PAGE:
Published on June 4, 2014

Public Futures: Using public dialogue to develop policy options on emerging, cross-cutting issues


By Sonia Bussu

Dr Sonia Bussu is a researcher at Involve. She is passionate about increasing citizen voice in public policy (so much so that she did a PhD on the topic) and over the past few years she has been involved in several research projects on citizen participation in policy-making.

“It is not debate which is a hindrance to action, but rather not to be instructed by debate before the time comes for action.”

(Pericles, 430 B.C. according to historian Thucydides)


“May you live in interesting times”, says an often quoted Chinese curse (although the source has never been found!). And these are indeed interesting and complex times, but they do not need to be cursed. They do require, however, a change of perspective. In a context of uncertain environmental and economic conditions and rapidly developing technology and science, where knowledge is increasingly contested and expert and political elites can’t have all or even many of the answers, could the distinction between experts and non-experts become redundant?

In 430 B.C. Pericles already recognised the value of public debate. As we face new pressing emergencies, which often require radical changes to public behaviour, might there be an even more crucial role for public dialogue and citizen engagement in the future? And how can we involve the public in policymaking for complex, cross- cutting issues? I recently wrote a paper  for Sciencewise which addresses some of these big questions and speculate on possible solutions. Sciencewise is the UK’s national centre for public dialogue in policymaking on science and technology issues and provides co-funding and support to Government departments and agencies that want to develop public dialogue initiatives.

So, as we find ourselves in a precarious state, under many heavy swords of Damocles, from demographic changes to environmental and economic crises, the emphasis necessarily has to shift from addressing acute needs to preventing them. This inherently requires the direct involvement of people in policymaking, as citizens are the co-producers of both problems and solutions. The alternative is to rely on people’s compliance to top-down rules that might lack legitimacy: in a context of assertive citizens and widespread public cynicism and distrust towards all centres of authority that might prove wishful thinking. More importantly, by tapping into the knowledge and resources of citizens, public engagement will be crucial to defining complex problems, as well as developing and implementing legitimate solutions.

By reviewing recent literature this short paper highlights the growing appetite for public involvement in key cross-cutting policy formulation and implementation, showing that the gains would be on many levels: more effective elaboration of innovative solutions, as well as long-term cost reduction. As complex issues inherently cross-cut different departments, governmental stakeholders will be required to work beyond internal silos also when engaging the public. So, public engagement will need the active support of politicians and senior management within relevant departments.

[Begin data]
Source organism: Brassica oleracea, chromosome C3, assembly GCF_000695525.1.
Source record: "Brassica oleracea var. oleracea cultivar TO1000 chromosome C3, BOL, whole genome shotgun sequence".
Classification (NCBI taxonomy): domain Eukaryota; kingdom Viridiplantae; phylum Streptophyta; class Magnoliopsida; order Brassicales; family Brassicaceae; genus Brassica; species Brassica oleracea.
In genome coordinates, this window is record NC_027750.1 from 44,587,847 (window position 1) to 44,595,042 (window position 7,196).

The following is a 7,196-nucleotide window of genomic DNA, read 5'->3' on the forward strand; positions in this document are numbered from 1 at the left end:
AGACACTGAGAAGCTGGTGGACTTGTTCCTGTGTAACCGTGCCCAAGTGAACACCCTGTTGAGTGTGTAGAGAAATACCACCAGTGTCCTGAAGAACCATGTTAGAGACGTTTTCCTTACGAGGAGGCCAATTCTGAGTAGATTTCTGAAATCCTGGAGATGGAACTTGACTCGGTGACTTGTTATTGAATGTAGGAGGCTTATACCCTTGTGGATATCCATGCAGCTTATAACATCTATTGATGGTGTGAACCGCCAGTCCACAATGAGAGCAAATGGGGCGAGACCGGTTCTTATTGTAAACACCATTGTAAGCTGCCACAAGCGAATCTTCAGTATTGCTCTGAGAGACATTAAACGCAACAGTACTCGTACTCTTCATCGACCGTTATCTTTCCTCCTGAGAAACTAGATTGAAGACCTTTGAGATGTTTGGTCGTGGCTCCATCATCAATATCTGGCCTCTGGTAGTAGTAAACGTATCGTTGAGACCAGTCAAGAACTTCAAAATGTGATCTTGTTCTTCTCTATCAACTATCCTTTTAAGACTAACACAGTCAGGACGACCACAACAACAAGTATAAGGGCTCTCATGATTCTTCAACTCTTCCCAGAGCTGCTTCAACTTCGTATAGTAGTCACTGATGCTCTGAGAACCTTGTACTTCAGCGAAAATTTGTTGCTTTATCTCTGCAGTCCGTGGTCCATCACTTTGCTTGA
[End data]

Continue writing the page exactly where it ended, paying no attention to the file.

But how can we involve people in deliberating over the most complex issues? In the paper I argue that a distributed dialogue approach (Andersson et al 2010) might be useful on issues that are international, interconnected, intergenerational, distributed across multiple layers of society and life changing, as they require governments and citizens to change their behaviours as well as their vision of the future. Contrary to public engagement as it has been understood so far (one-off events on tightly defined issues), this approach would attempt to scale up the conversation, through connecting bottom-up and top-down voices.

If the initiative comes only from the top, which sets the agenda through the use of predetermined questions for example, then the resulting power imbalance impacts on people’s confidence and expectations. Bottom-up action alone cannot work either because these are collective action problems requiring large-scale investment and new frameworks for changing incentives for individuals, communities and businesses. What we might need then is a central strategic approach combined with devolution of power and autonomy of action (Andersson et al. 2010).

The challenges are many, because this approach requires:

  1. greater cross-sectoral cooperation and working beyond internal silos;
  2. the support of senior management and political figures and direct involvement of policymakers in key positions to facilitate the integration of participatory processes and decisions into the policymaking cycle;
  3. multiple forms of communication and different but connected platforms, on and offline, to allow different groups and interests to come to the fore and have their voice heard;
  4. greater attention to the quality of information and expertise ensuring all participants can access the necessary tools to engage with an equal voice;
  5. appropriate funding throughout;
  6. shifting our understanding of public engagement from one-off projects to a continuous process.

The effort is worth taking: the alternative to an engaged public is not necessarily an unengaged one, but a public that is increasingly hostile against political institutions and more susceptible to populist narratives. The latest European elections are a case in point.

You can read the full paper here. Please send me your comments and thoughts!

Picture credit: The Sword of Damocles by Richard Westall 1812

Leave a Reply